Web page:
Doping saga hits Aussie cycling

Written By Unknown on Senin, 19 November 2012 | 23.40

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Claims ... former cyclist Martin Vinnicombe says a current high-ranking official helped him dope. (Photo from 2006)

Controversial Australian former cyclist Martin Vinnicombe claims a current high-level figure in the sport once helped him with an injection.

Vinnicombe has spoken about the crisis that continues to rock cycling following Lance Armstrong's lifetime ban.

Vinnicombe, a 1988 Olympic silver medallist, tested positive to steroids in 1991, but made a successful legal challenge against the case.

"There are still people existing in cycling at the moment, in powerful positions, (who) at one point in their careers were exposed to doping and knew about doping methods," Vinnicombe told the ABC's 730 Report.

The ABC said the anonymous man that Vinnicombe specifically referred to is now "a senior Australian cycling figure".

It was known you'd have a sudden drop in blood pressure, therefore you needed someone there to assist you," Vinnicombe said.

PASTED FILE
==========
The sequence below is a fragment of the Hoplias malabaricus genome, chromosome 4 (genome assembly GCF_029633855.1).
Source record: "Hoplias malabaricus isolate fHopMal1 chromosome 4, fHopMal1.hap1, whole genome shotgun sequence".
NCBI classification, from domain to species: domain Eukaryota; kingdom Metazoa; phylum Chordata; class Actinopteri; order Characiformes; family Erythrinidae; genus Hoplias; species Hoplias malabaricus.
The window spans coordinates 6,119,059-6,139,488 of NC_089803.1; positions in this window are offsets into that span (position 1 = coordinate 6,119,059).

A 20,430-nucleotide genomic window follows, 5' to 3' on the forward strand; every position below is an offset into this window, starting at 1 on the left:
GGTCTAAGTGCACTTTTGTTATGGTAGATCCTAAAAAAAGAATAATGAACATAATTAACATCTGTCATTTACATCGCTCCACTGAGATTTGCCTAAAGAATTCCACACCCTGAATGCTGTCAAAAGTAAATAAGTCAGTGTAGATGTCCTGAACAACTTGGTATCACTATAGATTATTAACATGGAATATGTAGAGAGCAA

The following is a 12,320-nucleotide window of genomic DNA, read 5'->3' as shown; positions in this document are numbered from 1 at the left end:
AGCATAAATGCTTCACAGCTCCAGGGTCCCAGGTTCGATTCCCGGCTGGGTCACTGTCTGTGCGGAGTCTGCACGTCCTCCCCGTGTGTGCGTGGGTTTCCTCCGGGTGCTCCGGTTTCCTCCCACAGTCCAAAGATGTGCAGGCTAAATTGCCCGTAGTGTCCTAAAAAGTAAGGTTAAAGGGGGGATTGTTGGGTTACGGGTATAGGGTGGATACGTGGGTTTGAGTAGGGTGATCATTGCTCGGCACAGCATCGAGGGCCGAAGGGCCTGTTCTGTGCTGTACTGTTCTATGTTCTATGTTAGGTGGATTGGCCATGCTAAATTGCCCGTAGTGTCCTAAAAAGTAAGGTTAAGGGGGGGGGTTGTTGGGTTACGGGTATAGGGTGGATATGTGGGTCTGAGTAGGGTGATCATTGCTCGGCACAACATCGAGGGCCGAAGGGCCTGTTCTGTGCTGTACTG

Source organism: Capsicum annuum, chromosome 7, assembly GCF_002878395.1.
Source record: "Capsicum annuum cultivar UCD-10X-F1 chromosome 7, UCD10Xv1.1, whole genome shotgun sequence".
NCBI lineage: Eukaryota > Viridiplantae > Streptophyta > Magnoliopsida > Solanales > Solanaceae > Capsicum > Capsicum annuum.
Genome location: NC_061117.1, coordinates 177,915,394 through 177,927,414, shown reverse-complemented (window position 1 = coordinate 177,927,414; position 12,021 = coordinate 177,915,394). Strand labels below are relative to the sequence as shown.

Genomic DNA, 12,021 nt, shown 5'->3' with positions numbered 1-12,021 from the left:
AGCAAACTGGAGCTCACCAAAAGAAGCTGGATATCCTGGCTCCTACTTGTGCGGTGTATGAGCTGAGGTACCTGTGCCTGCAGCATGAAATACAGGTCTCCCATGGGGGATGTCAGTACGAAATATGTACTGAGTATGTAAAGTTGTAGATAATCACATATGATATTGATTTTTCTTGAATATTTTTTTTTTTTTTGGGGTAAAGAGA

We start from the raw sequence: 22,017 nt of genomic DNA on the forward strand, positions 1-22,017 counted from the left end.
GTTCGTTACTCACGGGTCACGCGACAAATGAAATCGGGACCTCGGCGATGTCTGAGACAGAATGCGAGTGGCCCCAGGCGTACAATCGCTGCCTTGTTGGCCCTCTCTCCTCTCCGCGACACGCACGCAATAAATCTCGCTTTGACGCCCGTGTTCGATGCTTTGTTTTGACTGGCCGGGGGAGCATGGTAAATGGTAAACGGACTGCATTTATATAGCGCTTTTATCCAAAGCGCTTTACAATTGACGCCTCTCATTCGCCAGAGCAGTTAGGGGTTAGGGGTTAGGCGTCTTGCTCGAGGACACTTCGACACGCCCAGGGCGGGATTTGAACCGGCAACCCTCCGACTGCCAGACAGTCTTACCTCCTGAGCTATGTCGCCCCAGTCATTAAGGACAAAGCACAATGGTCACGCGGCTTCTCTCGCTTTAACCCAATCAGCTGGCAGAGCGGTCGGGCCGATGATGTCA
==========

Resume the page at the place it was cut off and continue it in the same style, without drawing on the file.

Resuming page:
"At that time ... was a person I trusted and thought he would assist me and he did so.

"He was present in the room."

While Vinnicombe said he sometimes did not know what he was taking, he added: "I don't think it was water".

Olympic cycling gold medallist Dean Woods said he competed clean throughout his career, but added some Australian cyclists should be nervous about their pasts.

"I would think if anyone was involved in road cycling from the late `90s right up until say 2005-06, certainly there are probably a few nervous guys around," Woods said.

"If they're implicated, they should be held accountable."

The federal government has announced an independent inquiry into Cycling Australia and the Australian Sports Anti-Doping Agency are also looking into the sport.

"Today cycling above all else needs the truth," noted Australian anti-doping expert Michael Ashenden said.

"It needs accountability, for the people in charge of cycling to make sure that what they say is what they do.

"Every cyclist who comes forward and tells the truth is going to help us to get to that position."

Former Australian road professionals Matt White and Stephen Hodge have lost high-level roles in the sport after admitted they doped during their racing careers.

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